Unrealistically positive views of the self. Not only do people tend to attribute far more positive than negative traits to themselves; they easily process positive information and have difficulty recalling negative information. Even when negative aspects of the self are acknowledged, they tend to be dismissed as inconsequential. One's own poor abilities tend to be perceived as common, but one's favoured abilities are seen as rare and distinctive. Furthermore, the things that one is not proficient at are perceived as less important than the things that they are.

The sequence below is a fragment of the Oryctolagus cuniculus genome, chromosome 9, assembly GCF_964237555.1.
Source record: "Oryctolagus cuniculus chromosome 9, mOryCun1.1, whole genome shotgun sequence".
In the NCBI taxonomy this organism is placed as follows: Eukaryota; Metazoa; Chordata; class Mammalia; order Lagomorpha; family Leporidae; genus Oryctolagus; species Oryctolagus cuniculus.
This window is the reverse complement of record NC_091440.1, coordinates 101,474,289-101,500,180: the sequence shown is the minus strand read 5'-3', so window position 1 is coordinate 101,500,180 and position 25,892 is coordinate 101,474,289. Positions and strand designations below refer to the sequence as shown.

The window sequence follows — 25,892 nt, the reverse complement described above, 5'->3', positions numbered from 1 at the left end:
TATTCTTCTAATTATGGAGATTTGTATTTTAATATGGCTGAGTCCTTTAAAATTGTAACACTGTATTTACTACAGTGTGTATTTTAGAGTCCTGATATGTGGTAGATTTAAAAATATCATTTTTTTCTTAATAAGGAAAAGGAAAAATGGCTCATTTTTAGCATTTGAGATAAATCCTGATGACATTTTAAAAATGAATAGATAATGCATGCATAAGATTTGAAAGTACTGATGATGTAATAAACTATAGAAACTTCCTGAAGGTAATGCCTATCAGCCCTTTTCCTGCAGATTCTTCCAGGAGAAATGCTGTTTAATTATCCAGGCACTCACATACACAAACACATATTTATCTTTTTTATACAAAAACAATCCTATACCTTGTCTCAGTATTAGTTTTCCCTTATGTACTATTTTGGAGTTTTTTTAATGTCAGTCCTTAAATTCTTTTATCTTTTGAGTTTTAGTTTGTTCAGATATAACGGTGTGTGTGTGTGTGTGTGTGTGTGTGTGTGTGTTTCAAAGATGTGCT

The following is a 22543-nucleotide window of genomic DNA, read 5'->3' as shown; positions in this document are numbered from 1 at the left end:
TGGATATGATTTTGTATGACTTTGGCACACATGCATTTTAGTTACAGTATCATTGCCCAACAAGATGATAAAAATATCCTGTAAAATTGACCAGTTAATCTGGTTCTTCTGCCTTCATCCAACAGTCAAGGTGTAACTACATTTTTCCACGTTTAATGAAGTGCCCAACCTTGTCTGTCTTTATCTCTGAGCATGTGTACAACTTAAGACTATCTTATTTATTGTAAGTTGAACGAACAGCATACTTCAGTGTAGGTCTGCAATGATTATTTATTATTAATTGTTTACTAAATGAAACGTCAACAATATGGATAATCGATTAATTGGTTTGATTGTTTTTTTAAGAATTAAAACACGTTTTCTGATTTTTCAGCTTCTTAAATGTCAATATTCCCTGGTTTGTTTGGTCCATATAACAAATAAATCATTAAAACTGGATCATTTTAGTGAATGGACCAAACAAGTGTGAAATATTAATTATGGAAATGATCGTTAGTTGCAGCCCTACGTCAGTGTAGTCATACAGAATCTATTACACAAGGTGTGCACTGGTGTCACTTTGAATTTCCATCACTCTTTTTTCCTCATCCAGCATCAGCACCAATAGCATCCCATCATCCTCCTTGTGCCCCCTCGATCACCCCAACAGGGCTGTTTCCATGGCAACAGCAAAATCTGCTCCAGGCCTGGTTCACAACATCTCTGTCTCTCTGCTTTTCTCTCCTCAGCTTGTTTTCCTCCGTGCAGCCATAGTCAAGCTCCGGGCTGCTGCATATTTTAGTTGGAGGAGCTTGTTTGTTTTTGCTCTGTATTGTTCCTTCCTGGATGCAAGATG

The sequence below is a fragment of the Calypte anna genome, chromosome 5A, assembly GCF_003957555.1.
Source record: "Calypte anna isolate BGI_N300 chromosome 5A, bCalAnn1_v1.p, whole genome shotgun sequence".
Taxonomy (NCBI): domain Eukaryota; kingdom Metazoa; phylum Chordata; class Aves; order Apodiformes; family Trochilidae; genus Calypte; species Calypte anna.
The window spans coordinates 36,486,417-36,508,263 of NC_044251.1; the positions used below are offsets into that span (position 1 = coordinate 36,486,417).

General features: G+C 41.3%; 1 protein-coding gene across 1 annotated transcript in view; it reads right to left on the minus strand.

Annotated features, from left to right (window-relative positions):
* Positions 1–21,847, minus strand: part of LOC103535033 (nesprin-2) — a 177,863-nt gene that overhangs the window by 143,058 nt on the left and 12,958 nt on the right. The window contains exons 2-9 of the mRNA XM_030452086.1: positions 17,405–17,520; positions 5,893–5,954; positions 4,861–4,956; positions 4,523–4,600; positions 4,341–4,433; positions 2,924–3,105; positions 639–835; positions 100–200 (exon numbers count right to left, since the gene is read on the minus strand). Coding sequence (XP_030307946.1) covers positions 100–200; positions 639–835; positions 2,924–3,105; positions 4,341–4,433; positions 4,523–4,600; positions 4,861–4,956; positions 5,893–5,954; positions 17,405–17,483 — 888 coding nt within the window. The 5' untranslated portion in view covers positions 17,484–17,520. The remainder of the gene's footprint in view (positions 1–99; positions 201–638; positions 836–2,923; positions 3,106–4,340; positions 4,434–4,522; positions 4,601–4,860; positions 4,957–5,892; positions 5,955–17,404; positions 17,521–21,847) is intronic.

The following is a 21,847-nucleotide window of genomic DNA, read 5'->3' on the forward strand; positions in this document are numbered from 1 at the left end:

Individuals judge positive attributes as more descriptive of themselves than others. The reverse is true of negative attributes. Individuals even believe that their driving ability is superior to others. They also give others less credit for success and more blame for failure than they ascribe to themselves. In experimental situations involving chance, people tend to think they have control or are applying skill. Most people think optimistically about the future, believing that the present is better than the past and that the future will be even better. Most people report being happy most of the time.